Aluminum phosphide is an indoor fumigant used to kill insects in most, if not all, of the stored grains we and our horses are exposed to. Like most pesticides, it can cause major problems in unintended species when used incorrectly. At the 2008 American Association of Equine Practitioners convention, held Dec. 6-10 in San Diego, Calif., a report of aluminum phosphide poisoning in 29 Texas horses was presented by Leslie Easterwood, DVM, a lecturer in veterinary medicine at Texas A&M University.

She explained that aluminum phosphide kills by causing rapid cell death and organ failure. It's commonly used as a suicide agent in India, she noted; it causes acute gastrointestinal distress, vomiting, and retrosternal burning (gastric reflux) in humans. (Sounds like a rough way to go!) There is no antidote.

In Texas, aluminum phosphide can only be used when a certified applicator is on the premises. It's typically left in the silo for several days (the exact time depends on the ambient temperatures), then it must be vented for at least 48 hours before the treated grains are fed. In this case series, about 400 pounds of grain in the silo was treated about 14 hours before it was fed to 66 horses, with no venting period.

"Twenty-nine horses showed clinical signs of profuse sweating (described as "a pool under each foot"), tachycardia (high heart rate), tachypnea (rapid breathing), fever, ataxia (incoordination), seizures, and widespread muscle tremors," Easterwood reported. She further explained that affected horses initially presented with one of two syndromes: Either they were severely affected when the veterinarians arrived and died within four hours, or their clinical signs were initially milder and worsened to recumbency (lying down with inability to rise) with seizures later in the evening. The latter cases' clinical signs tended to progress to more severe neurologic signs, including head pressing, circling, worsened ataxia, apparent blindness, and nonresponsiveness to stimuli. Only six horses were stable enough to transport to Texas A&M for intensive treatment.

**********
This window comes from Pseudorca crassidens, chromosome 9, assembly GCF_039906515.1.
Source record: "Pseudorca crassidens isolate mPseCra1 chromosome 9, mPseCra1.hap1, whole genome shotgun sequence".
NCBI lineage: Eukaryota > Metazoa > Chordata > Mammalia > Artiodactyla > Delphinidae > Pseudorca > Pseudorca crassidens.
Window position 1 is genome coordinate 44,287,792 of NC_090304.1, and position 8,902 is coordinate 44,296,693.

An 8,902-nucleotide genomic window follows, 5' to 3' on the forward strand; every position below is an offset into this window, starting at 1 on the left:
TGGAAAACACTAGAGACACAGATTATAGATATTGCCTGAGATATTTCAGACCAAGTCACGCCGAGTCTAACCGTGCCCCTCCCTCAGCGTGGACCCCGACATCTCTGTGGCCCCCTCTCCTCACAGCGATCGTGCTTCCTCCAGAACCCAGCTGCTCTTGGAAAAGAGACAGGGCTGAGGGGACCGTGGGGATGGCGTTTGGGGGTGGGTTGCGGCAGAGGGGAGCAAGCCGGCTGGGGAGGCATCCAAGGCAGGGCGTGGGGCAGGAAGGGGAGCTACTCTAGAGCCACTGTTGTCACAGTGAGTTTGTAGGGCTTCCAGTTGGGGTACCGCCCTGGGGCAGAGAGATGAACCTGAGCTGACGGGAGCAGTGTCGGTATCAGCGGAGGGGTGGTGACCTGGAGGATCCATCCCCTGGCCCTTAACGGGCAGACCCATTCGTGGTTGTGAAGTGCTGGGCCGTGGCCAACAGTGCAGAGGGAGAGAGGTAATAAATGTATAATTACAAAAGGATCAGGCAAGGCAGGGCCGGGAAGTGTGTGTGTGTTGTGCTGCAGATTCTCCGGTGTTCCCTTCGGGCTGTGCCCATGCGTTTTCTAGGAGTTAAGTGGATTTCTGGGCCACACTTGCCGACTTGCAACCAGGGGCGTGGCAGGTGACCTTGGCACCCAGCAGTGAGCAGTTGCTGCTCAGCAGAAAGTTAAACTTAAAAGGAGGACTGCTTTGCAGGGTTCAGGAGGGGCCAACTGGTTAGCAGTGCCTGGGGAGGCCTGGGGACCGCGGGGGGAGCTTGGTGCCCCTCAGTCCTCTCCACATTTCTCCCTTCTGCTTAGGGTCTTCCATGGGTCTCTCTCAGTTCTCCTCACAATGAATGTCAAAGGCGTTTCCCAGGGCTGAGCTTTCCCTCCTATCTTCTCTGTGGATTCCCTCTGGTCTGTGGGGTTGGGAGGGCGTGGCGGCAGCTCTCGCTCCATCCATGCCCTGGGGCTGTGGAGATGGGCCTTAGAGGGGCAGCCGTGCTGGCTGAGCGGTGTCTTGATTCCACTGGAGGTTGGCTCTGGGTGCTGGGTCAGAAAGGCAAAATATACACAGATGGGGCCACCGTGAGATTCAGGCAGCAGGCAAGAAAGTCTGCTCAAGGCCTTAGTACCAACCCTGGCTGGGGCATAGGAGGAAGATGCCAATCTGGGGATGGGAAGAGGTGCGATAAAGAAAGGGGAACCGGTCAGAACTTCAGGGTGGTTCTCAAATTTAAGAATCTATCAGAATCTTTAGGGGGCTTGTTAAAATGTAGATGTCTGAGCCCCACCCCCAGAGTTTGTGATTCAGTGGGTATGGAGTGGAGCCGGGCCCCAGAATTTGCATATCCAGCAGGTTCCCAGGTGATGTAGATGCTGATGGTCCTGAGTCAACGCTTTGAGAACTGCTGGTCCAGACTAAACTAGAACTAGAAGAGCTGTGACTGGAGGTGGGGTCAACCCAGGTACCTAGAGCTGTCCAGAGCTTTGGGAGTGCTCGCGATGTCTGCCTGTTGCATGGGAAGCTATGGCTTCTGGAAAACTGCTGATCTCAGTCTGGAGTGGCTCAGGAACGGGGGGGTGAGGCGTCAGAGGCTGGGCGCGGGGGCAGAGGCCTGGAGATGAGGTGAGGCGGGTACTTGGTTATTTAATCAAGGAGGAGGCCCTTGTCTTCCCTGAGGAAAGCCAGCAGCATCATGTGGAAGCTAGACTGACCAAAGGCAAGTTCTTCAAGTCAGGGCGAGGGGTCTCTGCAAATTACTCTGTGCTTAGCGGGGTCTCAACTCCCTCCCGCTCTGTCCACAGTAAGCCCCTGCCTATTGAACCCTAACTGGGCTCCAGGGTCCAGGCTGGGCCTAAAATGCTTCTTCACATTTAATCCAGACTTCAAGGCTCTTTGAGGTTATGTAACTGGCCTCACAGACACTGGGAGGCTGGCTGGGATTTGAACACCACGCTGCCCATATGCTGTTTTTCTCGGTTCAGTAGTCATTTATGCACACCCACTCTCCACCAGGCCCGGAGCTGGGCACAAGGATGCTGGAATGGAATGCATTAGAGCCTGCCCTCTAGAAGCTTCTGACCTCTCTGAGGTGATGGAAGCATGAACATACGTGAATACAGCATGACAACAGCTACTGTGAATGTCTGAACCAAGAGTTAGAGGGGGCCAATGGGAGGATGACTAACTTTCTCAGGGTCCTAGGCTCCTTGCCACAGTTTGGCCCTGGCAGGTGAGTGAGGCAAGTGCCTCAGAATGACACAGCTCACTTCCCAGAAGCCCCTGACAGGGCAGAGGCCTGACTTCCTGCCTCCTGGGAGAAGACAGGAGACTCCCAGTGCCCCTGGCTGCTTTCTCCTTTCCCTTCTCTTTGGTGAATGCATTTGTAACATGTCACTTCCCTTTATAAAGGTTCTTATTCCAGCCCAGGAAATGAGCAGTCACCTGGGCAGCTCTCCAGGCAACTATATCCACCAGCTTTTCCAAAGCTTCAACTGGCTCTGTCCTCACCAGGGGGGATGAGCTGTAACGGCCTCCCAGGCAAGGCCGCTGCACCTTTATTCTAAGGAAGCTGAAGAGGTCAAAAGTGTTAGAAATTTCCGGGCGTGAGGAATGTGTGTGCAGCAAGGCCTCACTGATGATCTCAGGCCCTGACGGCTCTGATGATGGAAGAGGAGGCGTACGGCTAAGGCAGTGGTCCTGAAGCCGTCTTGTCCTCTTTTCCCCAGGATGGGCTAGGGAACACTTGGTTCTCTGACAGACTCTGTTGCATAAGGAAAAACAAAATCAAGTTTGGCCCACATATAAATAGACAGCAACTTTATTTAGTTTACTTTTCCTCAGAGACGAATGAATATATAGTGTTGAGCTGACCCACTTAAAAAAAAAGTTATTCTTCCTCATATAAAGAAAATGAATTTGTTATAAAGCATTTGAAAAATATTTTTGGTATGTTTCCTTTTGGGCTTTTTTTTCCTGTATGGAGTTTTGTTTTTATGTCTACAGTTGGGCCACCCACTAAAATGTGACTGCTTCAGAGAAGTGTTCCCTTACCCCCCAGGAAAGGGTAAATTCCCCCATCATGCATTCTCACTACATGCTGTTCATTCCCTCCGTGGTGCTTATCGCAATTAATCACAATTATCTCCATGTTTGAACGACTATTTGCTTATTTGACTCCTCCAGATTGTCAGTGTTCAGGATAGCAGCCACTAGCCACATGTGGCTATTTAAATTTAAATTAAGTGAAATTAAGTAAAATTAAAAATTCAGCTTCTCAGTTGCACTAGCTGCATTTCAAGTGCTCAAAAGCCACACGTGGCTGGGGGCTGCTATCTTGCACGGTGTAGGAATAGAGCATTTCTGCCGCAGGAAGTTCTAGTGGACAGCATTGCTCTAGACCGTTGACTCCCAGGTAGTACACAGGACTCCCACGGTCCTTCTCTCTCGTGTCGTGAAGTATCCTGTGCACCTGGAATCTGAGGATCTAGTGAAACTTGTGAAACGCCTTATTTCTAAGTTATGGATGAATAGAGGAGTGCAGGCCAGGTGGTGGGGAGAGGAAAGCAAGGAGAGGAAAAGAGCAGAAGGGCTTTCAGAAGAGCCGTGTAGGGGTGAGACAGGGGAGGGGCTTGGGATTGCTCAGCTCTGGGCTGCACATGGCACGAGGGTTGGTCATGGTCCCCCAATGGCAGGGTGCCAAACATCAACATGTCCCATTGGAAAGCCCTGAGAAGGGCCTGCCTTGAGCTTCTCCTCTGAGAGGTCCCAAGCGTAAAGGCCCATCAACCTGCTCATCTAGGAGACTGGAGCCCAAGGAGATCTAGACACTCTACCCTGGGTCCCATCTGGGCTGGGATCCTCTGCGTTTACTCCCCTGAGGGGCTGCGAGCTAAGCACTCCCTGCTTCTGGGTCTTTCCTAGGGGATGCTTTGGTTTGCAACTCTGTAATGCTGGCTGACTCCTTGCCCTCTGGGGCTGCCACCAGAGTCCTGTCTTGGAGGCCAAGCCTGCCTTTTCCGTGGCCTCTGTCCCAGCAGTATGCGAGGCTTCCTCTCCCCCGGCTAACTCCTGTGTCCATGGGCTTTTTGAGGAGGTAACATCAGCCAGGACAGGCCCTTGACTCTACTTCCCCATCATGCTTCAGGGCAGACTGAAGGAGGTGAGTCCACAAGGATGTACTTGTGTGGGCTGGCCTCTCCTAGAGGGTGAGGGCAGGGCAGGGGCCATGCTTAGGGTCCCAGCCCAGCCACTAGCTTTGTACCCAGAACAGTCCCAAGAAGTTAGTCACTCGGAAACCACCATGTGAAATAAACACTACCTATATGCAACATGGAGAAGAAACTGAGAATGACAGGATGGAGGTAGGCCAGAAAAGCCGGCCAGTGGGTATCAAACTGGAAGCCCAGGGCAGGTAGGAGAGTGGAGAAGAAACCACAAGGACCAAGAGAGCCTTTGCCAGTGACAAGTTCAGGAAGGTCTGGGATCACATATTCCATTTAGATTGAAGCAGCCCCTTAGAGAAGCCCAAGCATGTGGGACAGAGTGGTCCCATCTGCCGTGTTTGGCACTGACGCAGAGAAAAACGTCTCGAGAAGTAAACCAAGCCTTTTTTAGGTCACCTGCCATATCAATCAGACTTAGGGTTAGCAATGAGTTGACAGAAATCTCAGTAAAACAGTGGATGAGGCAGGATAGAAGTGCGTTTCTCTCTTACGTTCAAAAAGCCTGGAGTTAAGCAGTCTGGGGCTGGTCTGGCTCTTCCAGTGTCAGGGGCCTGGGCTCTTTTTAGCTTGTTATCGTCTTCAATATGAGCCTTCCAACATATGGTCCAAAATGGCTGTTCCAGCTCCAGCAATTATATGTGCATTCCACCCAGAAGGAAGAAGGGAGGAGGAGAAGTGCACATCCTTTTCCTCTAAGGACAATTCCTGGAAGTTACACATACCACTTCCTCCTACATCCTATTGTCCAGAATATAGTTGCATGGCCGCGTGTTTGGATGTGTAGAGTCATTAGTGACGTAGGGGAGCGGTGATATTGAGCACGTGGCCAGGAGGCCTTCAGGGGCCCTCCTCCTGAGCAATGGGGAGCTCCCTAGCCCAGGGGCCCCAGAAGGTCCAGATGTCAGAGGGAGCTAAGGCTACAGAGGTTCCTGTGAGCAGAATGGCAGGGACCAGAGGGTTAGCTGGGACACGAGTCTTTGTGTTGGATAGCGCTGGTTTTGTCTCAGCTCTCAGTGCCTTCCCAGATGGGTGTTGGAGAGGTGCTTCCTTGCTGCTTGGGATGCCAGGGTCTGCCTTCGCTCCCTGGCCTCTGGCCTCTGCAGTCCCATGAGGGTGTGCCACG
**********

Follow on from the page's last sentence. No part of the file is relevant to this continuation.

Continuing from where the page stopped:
Despite extensive supportive treatment at Texas A&M, four of those horses died. Five of the referred horses, including the two survivors, were treated with intravenous nutrition once it was realized that the horses were also hypoglycemic (had low blood sugar). The two survivors made a complete recovery. Ultimately, 27 of the 29 clinically affected horses died, most of them within half a day.

Extreme care should be taken to use aluminum phosphide only as directed to avoid such outcomes.


Further Reading: "Texas Department of Agriculture Investigating Toxicity Deaths"  

About the Author

Christy M. West

Christy West has a BS in Equine Science from the University of Kentucky, and an MS in Agricultural Journalism from the University of Wisconsin-Madison.

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